The first entry in my new blog is something old.  Something I wrote at the passing of my 95 year old grandmother and read at her funeral.  Why do I start my blog, an entry about jewelry and my prettiest, most precious stones, with this?

You will see.


 My grandmother was not your typical grandma, or a typical woman at all. When I think of her, I don’t remember any homemade cookies or hand-knit sweaters or warm hugs. I certainly don’t ever recall feeling spoiled by my grandma.

The grandmother I see is walking through the high desert, surrounded by sandstone cliffs and searing heat and heartbreaking beauty, and she’s a perfect reflection of that landscape: full of richness and depth and quiet history, a little mysterious and intimidating sometimes. She’s walked a thousand miles out here, in her apron and her white Keds. And she doesn’t carry water, or a Power Bar either.

I do recall feeling privileged to be her granddaughter.

I see an educated woman from a distinguished family, taking to her mother’s china with a hammer. She’s building a

Roberta on top of the Uintah Bank Building in 1923

ranch with her husband, raising it from scratch out of the sagebrush and river mud. She gives birth to her boys at home in her own bed. And she never complains about any of the hardships or difficulties in her life. She just sets fire to them.

She keeps her stories to herself. Her heartaches and triumphs over the long years are left for us to imagine.

I see a beautiful garden full of daylilies, roses, and fruit trees, and a yellow tomcat on her doorstep. He’s a little intimidated by my Grandmother too, or anyway he ought to be. And the deer browsing her garden outside her bedroom window— they should be terrified. Grandma was a crack shot and she did like venison.

It’s hard to describe the kind of influence a person can have on your life just by living. But my grandmother looms large in the catalog of forces molding my life. I believe most of us would say that she didn’t so much touch our hearts. Rather, she branded them, with her fierce dignity and independence, her strength of character. We will forever be grateful to have had such a woman in our lives.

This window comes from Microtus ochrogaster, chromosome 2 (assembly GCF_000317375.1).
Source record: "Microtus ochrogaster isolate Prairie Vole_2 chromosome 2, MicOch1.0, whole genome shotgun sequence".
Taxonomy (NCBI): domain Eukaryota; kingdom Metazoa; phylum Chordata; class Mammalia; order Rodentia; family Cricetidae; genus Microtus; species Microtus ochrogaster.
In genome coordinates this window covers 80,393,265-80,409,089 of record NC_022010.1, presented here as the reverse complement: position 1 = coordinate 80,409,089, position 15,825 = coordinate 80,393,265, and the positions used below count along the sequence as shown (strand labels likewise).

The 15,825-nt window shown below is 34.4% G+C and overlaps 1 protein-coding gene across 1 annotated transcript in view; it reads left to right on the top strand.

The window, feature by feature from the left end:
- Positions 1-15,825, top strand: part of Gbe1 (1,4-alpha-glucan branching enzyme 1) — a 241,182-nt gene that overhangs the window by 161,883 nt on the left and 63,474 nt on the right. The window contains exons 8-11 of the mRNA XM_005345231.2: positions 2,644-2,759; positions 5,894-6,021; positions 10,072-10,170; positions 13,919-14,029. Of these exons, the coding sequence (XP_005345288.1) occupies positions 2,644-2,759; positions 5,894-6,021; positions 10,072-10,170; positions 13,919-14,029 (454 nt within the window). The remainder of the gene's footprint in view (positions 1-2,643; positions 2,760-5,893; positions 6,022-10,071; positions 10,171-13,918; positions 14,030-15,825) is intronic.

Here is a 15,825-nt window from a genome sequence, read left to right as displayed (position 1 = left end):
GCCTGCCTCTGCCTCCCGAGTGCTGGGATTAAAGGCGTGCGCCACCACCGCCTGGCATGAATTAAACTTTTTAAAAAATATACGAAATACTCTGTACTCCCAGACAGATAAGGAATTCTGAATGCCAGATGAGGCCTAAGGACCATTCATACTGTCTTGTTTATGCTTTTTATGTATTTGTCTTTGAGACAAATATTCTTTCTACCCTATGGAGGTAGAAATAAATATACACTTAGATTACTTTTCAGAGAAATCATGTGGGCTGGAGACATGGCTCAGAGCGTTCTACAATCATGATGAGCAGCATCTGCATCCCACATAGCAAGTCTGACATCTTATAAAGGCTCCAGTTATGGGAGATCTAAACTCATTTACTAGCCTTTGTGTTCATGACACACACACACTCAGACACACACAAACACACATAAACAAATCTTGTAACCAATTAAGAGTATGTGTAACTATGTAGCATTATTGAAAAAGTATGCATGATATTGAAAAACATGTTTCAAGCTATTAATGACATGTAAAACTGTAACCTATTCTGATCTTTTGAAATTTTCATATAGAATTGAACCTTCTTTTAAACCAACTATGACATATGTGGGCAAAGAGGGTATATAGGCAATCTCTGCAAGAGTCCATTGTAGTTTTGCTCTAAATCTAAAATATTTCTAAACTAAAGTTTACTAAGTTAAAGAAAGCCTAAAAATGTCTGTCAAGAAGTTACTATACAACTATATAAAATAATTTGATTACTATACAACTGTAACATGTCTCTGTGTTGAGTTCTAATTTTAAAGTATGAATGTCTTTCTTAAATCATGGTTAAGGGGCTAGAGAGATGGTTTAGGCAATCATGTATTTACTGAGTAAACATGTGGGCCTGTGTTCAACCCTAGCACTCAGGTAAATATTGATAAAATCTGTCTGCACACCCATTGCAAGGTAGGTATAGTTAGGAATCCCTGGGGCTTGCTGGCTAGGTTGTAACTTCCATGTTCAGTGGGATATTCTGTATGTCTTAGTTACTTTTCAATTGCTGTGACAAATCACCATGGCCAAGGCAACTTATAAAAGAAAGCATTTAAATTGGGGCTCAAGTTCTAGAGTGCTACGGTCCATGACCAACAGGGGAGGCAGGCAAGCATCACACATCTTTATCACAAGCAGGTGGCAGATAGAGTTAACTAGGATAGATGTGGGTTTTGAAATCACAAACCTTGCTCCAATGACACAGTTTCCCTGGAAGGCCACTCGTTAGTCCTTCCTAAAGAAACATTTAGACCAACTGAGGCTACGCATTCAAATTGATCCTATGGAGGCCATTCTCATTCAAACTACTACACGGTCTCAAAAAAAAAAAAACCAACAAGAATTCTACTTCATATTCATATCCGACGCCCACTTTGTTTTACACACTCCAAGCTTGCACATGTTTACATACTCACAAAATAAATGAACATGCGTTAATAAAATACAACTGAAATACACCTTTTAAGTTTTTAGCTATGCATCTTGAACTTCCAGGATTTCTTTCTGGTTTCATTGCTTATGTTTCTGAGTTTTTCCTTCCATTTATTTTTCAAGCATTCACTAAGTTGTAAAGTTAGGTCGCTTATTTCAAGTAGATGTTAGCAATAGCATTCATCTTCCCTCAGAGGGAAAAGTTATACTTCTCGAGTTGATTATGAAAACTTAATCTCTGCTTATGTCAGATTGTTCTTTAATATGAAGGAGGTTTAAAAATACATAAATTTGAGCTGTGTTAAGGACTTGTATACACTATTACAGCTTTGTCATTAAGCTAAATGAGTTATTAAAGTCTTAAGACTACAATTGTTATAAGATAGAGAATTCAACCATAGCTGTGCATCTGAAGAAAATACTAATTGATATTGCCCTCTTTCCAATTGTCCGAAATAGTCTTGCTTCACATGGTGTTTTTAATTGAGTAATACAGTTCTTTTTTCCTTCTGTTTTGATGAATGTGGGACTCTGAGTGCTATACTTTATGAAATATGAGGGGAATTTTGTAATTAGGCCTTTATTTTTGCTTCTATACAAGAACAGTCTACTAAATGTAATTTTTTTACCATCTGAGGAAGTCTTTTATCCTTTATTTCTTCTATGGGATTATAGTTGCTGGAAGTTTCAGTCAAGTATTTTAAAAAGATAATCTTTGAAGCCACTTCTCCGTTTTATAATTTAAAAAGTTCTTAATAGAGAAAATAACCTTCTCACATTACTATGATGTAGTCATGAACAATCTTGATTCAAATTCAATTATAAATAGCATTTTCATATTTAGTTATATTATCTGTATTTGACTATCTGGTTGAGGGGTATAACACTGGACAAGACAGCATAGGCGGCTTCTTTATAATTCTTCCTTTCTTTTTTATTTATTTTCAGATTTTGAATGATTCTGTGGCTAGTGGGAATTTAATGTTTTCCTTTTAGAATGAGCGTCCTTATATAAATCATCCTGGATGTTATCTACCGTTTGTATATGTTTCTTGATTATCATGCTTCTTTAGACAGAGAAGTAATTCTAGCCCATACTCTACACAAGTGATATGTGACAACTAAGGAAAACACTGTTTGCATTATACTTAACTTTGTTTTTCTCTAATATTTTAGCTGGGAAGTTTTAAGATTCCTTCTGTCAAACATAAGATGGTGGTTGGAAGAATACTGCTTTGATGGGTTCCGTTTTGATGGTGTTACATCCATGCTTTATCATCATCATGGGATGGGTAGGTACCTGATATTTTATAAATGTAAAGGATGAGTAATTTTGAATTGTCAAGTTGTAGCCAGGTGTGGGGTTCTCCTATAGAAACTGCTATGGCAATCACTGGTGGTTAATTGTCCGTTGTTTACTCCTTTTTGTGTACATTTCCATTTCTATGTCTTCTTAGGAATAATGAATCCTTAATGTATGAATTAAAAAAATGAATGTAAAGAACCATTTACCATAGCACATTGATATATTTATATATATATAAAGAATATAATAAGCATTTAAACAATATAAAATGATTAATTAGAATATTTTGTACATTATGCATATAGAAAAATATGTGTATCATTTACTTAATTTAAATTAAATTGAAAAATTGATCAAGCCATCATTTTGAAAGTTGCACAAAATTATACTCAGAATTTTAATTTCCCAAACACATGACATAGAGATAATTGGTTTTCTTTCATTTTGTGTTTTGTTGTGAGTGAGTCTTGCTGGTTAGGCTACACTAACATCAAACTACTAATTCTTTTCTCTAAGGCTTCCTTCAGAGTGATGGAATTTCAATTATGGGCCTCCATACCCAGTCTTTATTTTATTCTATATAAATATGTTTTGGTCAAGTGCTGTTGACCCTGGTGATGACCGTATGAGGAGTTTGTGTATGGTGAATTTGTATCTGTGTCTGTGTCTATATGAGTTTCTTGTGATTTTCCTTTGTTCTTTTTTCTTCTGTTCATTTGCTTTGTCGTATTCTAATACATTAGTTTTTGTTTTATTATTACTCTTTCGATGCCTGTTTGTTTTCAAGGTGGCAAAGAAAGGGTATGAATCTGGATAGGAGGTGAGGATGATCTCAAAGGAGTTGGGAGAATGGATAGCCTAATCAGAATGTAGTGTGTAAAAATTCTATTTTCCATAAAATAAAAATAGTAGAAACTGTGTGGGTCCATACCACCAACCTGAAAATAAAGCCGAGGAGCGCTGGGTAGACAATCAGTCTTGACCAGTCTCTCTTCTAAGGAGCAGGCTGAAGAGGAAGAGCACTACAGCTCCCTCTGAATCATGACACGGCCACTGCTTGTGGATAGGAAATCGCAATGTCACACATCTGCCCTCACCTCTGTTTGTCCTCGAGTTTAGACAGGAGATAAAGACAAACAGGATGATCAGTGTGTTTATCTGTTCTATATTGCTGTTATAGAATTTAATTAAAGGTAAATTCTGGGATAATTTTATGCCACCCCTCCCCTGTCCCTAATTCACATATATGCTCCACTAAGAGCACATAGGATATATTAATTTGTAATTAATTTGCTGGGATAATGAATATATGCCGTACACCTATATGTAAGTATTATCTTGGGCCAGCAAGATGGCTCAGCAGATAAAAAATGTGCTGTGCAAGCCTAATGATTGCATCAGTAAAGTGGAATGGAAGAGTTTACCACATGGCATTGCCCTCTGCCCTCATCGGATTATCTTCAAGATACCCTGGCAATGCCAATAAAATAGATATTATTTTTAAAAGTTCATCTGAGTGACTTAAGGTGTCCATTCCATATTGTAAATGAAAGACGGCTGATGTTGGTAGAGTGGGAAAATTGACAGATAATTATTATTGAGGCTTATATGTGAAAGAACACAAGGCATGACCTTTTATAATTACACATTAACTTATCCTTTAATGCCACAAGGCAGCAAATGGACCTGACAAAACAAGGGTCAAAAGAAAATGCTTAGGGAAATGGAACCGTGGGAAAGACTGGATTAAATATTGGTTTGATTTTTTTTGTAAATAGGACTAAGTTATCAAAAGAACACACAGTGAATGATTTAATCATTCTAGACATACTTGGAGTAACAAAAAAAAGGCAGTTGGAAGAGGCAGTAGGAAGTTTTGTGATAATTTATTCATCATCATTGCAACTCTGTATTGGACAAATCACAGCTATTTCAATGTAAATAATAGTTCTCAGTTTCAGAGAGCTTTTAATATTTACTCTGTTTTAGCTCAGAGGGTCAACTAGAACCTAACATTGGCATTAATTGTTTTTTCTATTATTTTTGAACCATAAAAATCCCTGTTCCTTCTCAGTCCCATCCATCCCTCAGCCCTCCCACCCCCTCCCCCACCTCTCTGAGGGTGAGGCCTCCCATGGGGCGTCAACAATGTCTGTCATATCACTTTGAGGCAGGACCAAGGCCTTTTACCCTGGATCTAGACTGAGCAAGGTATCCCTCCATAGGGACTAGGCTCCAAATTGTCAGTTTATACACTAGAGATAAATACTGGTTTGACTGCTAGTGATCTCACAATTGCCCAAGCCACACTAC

Grandma loved her stones.  She was a dedicated rock hound, something she got from her mother.  In the last year of my grandmother’s life, she left me a message saying she had some rocks for me.  This is what she had:

A pile of cabochons.  She figured maybe I could get some use out of them, since I was making jewelry now. She cut these cabs herself, undoubtedly from stones she found herself.  Grandma would never dream of buying rocks.

The next step in my stone odyssey starts here, with this jar of Wyler’s Chicken Bouillon.


Open the jar… carefully, carefully dump it out… and what do you find?


Hundreds of rough Montana sapphires, found by my grandmother and her mother in the early 1900s near their home in Phillipsburg, Montana.

I can see my Great-Grandma Dolly pluck this little river-washed beauty up out of the gravel bar and stash it in her apron pocket. Maybe it’s the year 1917 or so, and a little toddler girl splashes in the stream beside her.

My dad tried his hand at lapidary and cut some of these gorgeous specimens.  Here is what they look like turned into bona fide gemstones.

So, what’s next?  I now have my dad’s gem cutting machine and I really need to learn to use it.  It’s in my bones.